Le Saint-James, Bouliac

September 15, 2008

Bouliac is a charming, well-preserved little town southeast of downtown Bordeaux at the north end of the Premières Côtes de Bordeaux wine district. On September 13, 2008, after checking into the Saint- James, we went out for a walk and discovered that the tenth annual Bouliac medieval festival was in progress. There was jousting, falconry, troubadours, spinning wool, roasting meat on a spit etc etc. The children’s medieval games were next to our modernistic hotel designed by Jean Nouvel.

 
The folks of Bouliac were having a good time, which would continue into a dinner and a dance that evening.

We returned to our spacious, stark, modern room with panoramic windows overlooking a small vineyard, the Garonne River and the city of Bordeaux in the distance. The dining room has the same spare décor with widely spaced tables and the same great view.

We were seated next to the window. For apéritif we had glasses of Mumm de Crémat. A lovely amuse-gueule arrived: a glass of yellow tomato bisque with a skewered anchovy and a little fried fish on onion compote on a chip.

The à la carte selection was small, but interesting. There was also a menu at 90 € and, our choice, “L’inspiration…” at 125 €.

We ordered a half-bottle of white 2003 Chateau de Fieuzal and a bottle of 1999 Château Larmande, a good red wine from nearby Saint Emilion. 


Carrot slices, cooked and formed into a round base were topped with a mousse of smoked halibut, heavily flavored with cumin. This was excellent; carrot and cumin are a classic combination, but this elevated it to a higher level.



Chunks of Breton lobster cooked in a seaweed-flavored broth were served with a seaweed (nori) mousse, a lobster gel, chunks of cucumber and (bottom) a fiery dab of Japanese horseradish (wasabi.) Very interesting if one was careful with the wasabi.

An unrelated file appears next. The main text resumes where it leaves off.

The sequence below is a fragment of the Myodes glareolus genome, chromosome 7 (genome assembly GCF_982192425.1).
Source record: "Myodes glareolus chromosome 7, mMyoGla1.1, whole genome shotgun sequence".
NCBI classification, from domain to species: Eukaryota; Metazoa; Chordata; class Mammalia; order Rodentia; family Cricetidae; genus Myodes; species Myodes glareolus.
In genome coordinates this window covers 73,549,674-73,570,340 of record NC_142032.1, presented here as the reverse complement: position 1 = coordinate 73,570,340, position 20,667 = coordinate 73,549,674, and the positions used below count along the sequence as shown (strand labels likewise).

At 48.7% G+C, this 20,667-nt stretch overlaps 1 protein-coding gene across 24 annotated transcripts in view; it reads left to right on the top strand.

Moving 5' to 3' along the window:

A generous chunk of foie gras had been sauteed. It was served with a prune stuffed with an Armagnac cream, topped with fried ginger shards. This was an excellent enhancement of another classic combination.



Slices of ormeaux, or small Breton abalones, were served in a sardine broth with little rounds of vegetables. The ormeaux were interesting, but the broth was so acidic we could not taste the other ingredients.



This piece of white fish and the sort of cous cous formed from cauliflower bits under it were okay, but boring.



The thick lamb chop had a tomato and chive sauce with carrots. It was very good.



I like the idea of the chef preparing an imaginative cheese plate as part of a tasting menu, but I do not understand the fascination with brousse, a boring imitation of brocciu, a Corsican sheep’s milk cheese, which is made up in the hills of Corsica and eaten fresh. Here it is served in a plain wedge, with its own mousse, muscat grapes and some honey.



The wild blackberries with ginger ice cream were nice.



The strawberries were served on a chocolate round and topped with rhubarb shreds. There was strawberry sorbet alongside and dabs of strawberry sauce.



A tray with a large variety of mignardises was brought to finish the meal. I chose two delicious light ones in little glasses and a canelé, the little cinnamon cake which is a Bordeaux specialty.

The meal had started out with three exceptionally good courses, but, having heightened our expectations, became merely good. The service was efficient and friendly, but the kitchen became overloaded and slow as the evening progressed. The restaurant was full on this Saturday evening. But we enjoyed the evening.

The following morning we had the same table for the breakfast buffet.


Then we drove up the Garonne and stopped to take our photos at Chateau Yquem.

 

We continued through the tiny town of Sauternes and drove on to Eugénie-les-Bains.

http://www.saintjames-bouliac.com

To see the blogpost by Gastros on Tour (in French with good photos) of their big lunch at the Saint-James, click here. They really liked the sardine broth with the ormeaux.

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